Why a new journal in science education? Why focusing on action research?
Keywords:editorial, Action research, science education
AbstractThis is an editorial and does not have an abstract.
Bodner, G. M., MacIsaac, D., & White, S. R. (1999). Action research: overcoming the sports mentality approach to assessment/evaluation. University Chemistry Education, 3(1), 31–36.
Creswell, J. (2003). Research design – Qualitative, quantitative and mixed methods approaches. Thousand Oaks. Sage.
European Commission (2013). Supporting teacher educators for better learning outcomes. Brussels: European Commission. Retrieved from the World Wide Web, April 14, 2018, at ec.europa.eu/dgs/education.../support-teacher-educators_en.pdf.
European Commission (2015). Shaping career-long perspectives on teaching. A guide on policies to improve initial teacher education. Brussels: European Commission. Retrieved from the World Wide Web, April 14, 2018, at ec.europa.eu/dgs/education_culture/repository/education/library/reports/initial-teacher-education_en.pdf.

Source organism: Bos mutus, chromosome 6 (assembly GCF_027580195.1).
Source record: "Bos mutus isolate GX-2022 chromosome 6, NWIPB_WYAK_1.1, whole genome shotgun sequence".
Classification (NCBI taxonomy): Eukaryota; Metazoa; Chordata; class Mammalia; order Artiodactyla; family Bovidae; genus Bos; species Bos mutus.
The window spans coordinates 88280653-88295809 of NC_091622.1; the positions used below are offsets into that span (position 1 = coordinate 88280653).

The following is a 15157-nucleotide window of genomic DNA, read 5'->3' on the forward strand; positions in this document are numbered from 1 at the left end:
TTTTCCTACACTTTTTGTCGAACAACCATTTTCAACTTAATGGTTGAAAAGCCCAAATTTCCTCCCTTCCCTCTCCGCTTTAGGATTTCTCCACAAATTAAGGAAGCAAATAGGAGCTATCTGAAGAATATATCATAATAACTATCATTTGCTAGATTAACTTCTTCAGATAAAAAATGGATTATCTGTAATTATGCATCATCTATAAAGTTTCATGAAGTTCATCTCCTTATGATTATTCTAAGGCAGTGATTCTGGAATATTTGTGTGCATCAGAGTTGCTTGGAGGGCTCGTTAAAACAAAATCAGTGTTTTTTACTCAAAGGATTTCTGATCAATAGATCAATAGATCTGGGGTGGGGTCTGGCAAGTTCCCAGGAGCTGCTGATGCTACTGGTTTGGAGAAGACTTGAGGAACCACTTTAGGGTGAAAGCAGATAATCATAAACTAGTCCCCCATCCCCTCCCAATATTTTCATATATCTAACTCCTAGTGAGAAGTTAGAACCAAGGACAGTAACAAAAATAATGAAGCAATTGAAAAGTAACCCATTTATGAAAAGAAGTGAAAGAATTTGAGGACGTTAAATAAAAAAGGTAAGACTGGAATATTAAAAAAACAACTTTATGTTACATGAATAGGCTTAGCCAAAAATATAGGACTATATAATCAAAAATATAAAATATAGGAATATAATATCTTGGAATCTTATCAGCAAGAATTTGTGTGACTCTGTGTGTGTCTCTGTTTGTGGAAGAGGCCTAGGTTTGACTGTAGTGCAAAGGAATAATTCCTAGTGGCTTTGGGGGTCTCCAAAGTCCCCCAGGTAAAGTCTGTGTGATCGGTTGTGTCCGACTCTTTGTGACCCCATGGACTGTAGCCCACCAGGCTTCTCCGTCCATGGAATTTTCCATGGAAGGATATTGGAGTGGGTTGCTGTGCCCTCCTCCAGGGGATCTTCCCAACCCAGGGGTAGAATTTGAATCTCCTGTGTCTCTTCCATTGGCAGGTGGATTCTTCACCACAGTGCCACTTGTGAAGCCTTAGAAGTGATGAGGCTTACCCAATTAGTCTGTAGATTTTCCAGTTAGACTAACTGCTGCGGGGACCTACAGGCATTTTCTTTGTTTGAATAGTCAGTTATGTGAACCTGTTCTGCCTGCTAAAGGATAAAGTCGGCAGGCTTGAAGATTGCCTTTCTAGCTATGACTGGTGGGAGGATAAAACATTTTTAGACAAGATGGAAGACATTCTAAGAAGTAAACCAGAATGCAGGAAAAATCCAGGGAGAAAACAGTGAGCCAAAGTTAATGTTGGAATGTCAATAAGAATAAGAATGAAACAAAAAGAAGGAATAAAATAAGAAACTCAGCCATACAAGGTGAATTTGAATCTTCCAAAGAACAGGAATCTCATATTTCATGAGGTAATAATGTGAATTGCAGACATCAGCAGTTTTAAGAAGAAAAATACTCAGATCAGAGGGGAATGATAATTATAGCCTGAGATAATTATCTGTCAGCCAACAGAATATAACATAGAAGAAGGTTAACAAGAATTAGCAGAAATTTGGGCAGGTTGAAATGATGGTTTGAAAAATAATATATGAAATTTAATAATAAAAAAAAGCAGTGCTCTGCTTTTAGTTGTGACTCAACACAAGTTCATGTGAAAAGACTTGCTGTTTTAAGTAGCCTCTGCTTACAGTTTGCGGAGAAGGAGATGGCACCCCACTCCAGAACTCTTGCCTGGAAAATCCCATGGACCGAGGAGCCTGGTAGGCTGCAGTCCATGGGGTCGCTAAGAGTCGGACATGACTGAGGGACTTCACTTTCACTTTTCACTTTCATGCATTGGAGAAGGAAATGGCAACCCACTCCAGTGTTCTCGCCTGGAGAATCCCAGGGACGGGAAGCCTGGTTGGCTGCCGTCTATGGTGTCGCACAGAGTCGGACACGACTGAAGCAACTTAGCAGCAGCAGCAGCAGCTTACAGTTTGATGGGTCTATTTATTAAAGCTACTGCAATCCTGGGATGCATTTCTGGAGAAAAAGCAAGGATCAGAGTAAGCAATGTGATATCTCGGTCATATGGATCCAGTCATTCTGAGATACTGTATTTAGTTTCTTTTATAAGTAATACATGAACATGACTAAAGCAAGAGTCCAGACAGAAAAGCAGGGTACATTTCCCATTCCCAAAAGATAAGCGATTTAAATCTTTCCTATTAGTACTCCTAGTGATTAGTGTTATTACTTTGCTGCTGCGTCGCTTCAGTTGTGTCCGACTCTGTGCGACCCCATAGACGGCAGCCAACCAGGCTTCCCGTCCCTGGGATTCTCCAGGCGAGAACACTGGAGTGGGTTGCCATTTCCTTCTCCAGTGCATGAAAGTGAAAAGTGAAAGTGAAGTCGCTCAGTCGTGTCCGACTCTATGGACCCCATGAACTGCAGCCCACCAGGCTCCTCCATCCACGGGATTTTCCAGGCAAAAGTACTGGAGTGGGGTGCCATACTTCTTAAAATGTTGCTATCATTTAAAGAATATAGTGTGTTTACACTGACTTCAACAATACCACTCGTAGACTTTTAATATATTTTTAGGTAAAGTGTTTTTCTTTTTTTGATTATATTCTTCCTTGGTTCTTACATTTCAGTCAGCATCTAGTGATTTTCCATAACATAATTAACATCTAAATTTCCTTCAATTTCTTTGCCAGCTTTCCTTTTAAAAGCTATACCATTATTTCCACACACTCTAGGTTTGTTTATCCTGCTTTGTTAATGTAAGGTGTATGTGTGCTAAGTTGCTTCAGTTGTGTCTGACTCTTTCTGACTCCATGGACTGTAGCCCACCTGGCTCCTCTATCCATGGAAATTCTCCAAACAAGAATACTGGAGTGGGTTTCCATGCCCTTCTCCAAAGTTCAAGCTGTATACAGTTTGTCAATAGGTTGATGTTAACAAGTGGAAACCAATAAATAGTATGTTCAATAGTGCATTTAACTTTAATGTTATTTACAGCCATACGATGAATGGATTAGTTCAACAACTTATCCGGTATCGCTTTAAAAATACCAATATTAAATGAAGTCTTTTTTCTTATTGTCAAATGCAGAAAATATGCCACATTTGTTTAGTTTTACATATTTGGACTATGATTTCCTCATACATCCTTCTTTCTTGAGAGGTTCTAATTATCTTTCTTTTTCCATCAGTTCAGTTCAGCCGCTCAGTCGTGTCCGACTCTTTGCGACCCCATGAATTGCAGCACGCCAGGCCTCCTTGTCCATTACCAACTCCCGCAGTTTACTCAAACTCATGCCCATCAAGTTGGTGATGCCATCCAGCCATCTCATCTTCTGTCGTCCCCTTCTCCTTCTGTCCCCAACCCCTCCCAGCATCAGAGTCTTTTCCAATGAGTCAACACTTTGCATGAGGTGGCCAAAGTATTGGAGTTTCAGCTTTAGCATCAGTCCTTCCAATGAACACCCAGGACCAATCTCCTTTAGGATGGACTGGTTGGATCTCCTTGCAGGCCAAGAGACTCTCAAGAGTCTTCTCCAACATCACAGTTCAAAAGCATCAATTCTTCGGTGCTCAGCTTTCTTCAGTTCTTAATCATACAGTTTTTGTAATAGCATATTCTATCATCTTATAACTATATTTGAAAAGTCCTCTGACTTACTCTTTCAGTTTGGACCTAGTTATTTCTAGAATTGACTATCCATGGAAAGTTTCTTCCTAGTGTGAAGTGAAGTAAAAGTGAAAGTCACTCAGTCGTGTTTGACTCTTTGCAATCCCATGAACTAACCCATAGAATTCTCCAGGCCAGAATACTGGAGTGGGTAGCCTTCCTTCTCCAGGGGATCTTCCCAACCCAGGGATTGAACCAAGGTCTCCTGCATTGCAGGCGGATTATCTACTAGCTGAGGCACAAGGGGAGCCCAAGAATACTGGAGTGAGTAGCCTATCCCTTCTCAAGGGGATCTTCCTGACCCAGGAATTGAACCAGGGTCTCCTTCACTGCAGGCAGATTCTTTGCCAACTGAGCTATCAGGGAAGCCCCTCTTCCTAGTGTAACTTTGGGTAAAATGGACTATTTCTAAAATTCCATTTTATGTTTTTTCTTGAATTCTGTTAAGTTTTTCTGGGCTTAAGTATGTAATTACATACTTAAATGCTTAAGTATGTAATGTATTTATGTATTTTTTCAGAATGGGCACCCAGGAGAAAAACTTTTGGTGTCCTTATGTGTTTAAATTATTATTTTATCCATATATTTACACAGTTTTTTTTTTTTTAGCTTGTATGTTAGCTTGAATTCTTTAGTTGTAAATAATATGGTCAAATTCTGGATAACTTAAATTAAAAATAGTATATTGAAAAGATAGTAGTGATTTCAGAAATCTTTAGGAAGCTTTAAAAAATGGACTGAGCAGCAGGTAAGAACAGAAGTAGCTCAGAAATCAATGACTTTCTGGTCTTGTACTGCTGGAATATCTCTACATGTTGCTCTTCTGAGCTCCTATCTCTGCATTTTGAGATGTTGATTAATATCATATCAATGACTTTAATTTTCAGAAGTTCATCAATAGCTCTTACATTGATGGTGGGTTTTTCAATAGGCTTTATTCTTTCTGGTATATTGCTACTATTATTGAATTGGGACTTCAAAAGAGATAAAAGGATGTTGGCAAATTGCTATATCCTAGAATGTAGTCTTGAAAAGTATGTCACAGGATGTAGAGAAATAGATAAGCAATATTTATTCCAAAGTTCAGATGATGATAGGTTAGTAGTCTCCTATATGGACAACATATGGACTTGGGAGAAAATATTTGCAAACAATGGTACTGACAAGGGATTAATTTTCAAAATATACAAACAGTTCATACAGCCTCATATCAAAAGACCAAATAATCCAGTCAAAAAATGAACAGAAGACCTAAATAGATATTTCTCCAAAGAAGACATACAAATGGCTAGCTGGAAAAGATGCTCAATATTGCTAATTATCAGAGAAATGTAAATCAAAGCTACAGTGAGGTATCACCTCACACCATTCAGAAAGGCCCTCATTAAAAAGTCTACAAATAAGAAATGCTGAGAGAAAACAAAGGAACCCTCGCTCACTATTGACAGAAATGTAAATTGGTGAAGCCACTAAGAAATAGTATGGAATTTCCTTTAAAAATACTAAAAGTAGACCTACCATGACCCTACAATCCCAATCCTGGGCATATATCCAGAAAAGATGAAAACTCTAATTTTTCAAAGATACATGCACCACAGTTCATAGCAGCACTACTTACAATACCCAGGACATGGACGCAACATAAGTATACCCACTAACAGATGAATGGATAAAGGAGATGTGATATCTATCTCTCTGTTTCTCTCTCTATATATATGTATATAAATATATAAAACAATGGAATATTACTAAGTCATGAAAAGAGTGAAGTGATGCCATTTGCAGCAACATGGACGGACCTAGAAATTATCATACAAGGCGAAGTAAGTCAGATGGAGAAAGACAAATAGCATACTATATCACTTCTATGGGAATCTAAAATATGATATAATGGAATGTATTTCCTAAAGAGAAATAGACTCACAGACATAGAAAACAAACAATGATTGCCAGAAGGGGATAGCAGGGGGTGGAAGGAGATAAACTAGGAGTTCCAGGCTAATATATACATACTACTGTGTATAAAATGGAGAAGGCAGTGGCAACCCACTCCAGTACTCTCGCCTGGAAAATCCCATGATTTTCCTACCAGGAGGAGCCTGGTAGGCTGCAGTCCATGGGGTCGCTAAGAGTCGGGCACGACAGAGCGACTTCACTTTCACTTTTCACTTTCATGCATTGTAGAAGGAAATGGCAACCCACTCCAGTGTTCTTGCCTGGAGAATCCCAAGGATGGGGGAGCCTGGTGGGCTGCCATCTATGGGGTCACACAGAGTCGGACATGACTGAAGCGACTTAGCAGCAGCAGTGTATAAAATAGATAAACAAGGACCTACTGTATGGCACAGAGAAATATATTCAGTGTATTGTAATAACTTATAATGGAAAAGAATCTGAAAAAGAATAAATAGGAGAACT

Huberman, M. (1993). Linking the practitioner and researcher communities for school improvement. School Effectiveness and School Improvements, 4, 1-16.
Laudonia, I., Mamlok-Naaman, R., Abels, S., & Eilks, I. (2017). Action research in science education - An analytical review of the literature. Educational Action Research advance article.
Marks, R., & Eilks, I. (2010). Research-based development of a lesson plan on shower gels and musk fragrances following a socio-critical and problem-oriented approach to chemistry teaching. Chemistry Education Research and Practice, 11 (2), 129-141.
UNESCO Institute for Lifelong Learning (UIL) (w.y.). Action research. Retrieved from the World Wide Web, May 22, 2018, at http://uil.unesco.org/literacy/action-research.
How to Cite
This work is licensed under a Creative Commons Attribution-NonCommercial-NoDerivatives 4.0 International License.
Copyright © Authors